Q&A Blog | World Beaver Day

Richard Brazier

Check out this World Beaver Day Q&A blog with Dr. Richard Brazier, a professor, director at the Centre for Resilience in Environment, Water and Waste (CREWW), and researcher with a focus on understanding the environmental effects of landscape restoration, soil erosion and more!

Q&A Blog

Published April 7, 2022

All images provided courtesy of Richard Brazier.

Take a look at Dr. Brazier’s homepage to learn more about his research and work!


From studying beavers in Cornwall, your research shows how beavers stop flooding and filter polluted water that saves farmlands and houses from further destruction. What do you find so exceptional about these structures? 

Beaver dams are unique; each one being a different height, length, width and built from different materials, so they each deliver different water storage, flood attenuation and filtration of water that flows through, over and around them. As such, I think the most exceptional aspect of beaver dams is their variability, through space and time – as beaver dams are rebuilt, fixed-up and repaired every night by these very industrious animals.  

Although beavers have been studied extensively over the past several decades, do you believe the general public still has misconceptions about these species? 

At least in the UK, where beavers have been absent for probably 600 years, the general public have very little contact with these animals, so it is not surprising that even the most basic background knowledge of these animals was pretty well non-existent until the last decade or so. As the research continues and is picked up by lots of audiences, different media etc… the understanding of what these animals are, what they do and why they are so integral to healthy freshwaters is becoming more widely known and understood, which has been great to be a part of over the last decade or so.

Left: Beaver kit before release. Right: Beaver-gnawed Willow up close.

Beaver dams are a major asset to mitigate soil loss and also trap pollutants. Therefore, if these dams are removed from an ecosystem, how badly will the ecosystem be impacted?

Of course if humans intervene and remove beaver dams, and the runoff, soil erosion and diffuse pollution from agricultural land continues, then there will continue to be flooding, water pollution and degradation of our streams and rivers. The ecosystems that are recovering from the environmental degradation that we have caused, would return back to the trajectory that they were on before beaver dams were built. We know that this is not a good thing. Far better to manage the water levels behind beaver dams (with flow devices, pipes or beaver deceivers) so that water levels are never higher than is tolerable and the dams can continue to deliver the multiple ecosystem services that we know that they can provide.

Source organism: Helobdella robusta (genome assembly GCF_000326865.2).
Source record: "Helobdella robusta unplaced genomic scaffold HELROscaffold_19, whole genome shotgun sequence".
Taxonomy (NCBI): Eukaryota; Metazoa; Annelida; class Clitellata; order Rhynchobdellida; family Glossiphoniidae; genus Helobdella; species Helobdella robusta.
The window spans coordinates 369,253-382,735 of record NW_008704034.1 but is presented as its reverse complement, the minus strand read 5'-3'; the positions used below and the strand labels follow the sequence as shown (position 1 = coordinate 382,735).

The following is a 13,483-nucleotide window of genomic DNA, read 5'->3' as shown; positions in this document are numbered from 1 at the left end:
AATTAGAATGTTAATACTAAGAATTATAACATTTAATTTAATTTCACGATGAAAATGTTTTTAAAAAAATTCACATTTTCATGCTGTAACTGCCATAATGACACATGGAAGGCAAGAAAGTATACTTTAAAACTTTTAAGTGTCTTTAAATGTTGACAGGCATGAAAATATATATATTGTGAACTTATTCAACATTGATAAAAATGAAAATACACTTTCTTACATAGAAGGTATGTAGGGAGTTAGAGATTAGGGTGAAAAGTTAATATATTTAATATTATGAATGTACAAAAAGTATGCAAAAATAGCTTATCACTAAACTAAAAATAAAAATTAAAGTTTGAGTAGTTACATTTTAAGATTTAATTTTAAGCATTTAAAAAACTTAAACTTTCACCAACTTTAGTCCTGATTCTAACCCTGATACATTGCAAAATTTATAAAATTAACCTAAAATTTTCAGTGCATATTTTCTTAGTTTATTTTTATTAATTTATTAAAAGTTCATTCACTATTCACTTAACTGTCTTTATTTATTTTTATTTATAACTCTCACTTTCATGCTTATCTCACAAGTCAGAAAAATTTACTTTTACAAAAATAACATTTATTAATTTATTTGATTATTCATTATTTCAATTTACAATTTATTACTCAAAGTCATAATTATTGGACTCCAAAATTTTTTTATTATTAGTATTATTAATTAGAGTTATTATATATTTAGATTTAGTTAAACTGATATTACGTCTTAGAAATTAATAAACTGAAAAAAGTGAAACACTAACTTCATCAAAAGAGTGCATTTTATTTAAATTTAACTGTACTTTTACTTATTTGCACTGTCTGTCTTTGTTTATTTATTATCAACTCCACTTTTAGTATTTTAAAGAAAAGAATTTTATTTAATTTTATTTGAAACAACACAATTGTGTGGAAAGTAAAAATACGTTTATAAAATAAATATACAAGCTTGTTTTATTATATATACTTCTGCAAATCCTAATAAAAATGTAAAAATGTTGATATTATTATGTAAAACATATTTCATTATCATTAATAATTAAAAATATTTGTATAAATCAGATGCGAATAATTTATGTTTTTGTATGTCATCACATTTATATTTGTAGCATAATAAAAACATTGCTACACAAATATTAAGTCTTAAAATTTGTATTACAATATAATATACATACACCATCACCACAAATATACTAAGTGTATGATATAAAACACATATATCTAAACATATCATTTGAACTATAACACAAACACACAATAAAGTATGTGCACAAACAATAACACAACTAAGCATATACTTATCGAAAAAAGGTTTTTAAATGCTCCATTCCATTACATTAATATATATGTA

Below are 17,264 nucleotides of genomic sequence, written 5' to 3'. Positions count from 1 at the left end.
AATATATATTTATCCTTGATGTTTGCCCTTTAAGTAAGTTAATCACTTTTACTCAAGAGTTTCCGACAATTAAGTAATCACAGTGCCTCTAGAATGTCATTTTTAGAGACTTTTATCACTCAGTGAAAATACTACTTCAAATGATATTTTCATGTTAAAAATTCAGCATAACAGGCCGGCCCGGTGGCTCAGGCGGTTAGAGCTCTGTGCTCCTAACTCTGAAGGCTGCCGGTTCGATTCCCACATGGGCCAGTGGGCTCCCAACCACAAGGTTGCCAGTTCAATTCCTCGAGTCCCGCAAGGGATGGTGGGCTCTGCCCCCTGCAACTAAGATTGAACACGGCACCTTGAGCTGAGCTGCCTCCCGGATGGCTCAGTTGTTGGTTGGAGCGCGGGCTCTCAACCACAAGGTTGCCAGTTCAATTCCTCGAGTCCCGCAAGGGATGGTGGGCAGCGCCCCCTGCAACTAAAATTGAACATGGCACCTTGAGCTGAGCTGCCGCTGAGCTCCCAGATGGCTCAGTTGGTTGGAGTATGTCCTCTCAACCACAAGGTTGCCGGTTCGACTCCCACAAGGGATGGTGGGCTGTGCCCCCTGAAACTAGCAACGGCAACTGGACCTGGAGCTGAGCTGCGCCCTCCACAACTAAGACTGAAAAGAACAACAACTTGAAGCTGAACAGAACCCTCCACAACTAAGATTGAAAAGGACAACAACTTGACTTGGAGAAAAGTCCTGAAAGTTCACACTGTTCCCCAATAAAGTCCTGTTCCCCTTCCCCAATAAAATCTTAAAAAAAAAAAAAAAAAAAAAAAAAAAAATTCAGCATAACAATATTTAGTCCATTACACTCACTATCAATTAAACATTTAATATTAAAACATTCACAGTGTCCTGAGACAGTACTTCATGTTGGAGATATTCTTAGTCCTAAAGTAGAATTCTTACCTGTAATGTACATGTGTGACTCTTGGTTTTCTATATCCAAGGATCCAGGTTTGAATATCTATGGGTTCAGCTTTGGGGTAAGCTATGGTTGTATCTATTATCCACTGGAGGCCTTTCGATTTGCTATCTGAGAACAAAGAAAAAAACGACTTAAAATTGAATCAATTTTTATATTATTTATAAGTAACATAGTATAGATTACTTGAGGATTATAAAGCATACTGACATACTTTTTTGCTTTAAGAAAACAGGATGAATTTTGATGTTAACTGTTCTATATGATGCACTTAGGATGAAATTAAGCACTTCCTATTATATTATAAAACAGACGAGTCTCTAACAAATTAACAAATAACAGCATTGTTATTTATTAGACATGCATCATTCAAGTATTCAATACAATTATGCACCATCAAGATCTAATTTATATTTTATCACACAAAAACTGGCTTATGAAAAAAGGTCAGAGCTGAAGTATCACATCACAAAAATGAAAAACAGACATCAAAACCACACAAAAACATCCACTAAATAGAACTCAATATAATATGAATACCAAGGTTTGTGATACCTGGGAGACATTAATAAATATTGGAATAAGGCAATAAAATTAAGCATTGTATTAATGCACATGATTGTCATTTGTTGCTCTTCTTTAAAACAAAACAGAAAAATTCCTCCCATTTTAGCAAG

Left: Beaver sculpted Willow trees. Right: Beaver kit in the wild.

As an avid researcher, do you think beavers are an endangered species? What actions should be taken in order to protect these beavers? 

Globally beavers are no longer an endangered species, thanks to the improvement in habitat in mainland Europe and North America and conservation of this species, following recognition of the value that it has for all other species. More locally – at least in the UK – we hunted this animal to extinction and so we have a duty to reintroduce the beaver to try and push back the extinction problem that we have caused over the past centuries. There are many actions that we could take – widespread support at both National Govt. as well as ground-level to reintroduce this animal in all of the river basins across the UK. Additional financial support to manage any negative impacts (for example on farmland) and to optimise the range of benefits that beavers can bring back to our landscapes.

Finding a beaver lodge in Scotland.

What advice would you give the youth who want to follow a similar path as you? What sources do you recommend for young students? 

I would read as widely as you can (check out the open-access papers off my Google Scholar page for example, or the popular science reports that we have published such as: https://www.exeter.ac.uk/research/creww/research/beavertrial/), volunteer or work for your local wildlife trust and do some beaver-facing conservation to improve habitats for when they come back by planting willow in riparian zones. I would encourage landowners/farmers to pull back from farming right up to the waters edge – encourage them to make space for water, let rivers renaturalise and move across floodplains and also therefore make space for wildlife. I would write to your MP’s and tell them to support the opening-up of riparian river corridors to store more water and protect more wildlife and I would campaign hard for public access to all of these places, so that generations to come can enjoy the landscapes that beavers create and that deliver such a lot to society – especially when they are open to all to see.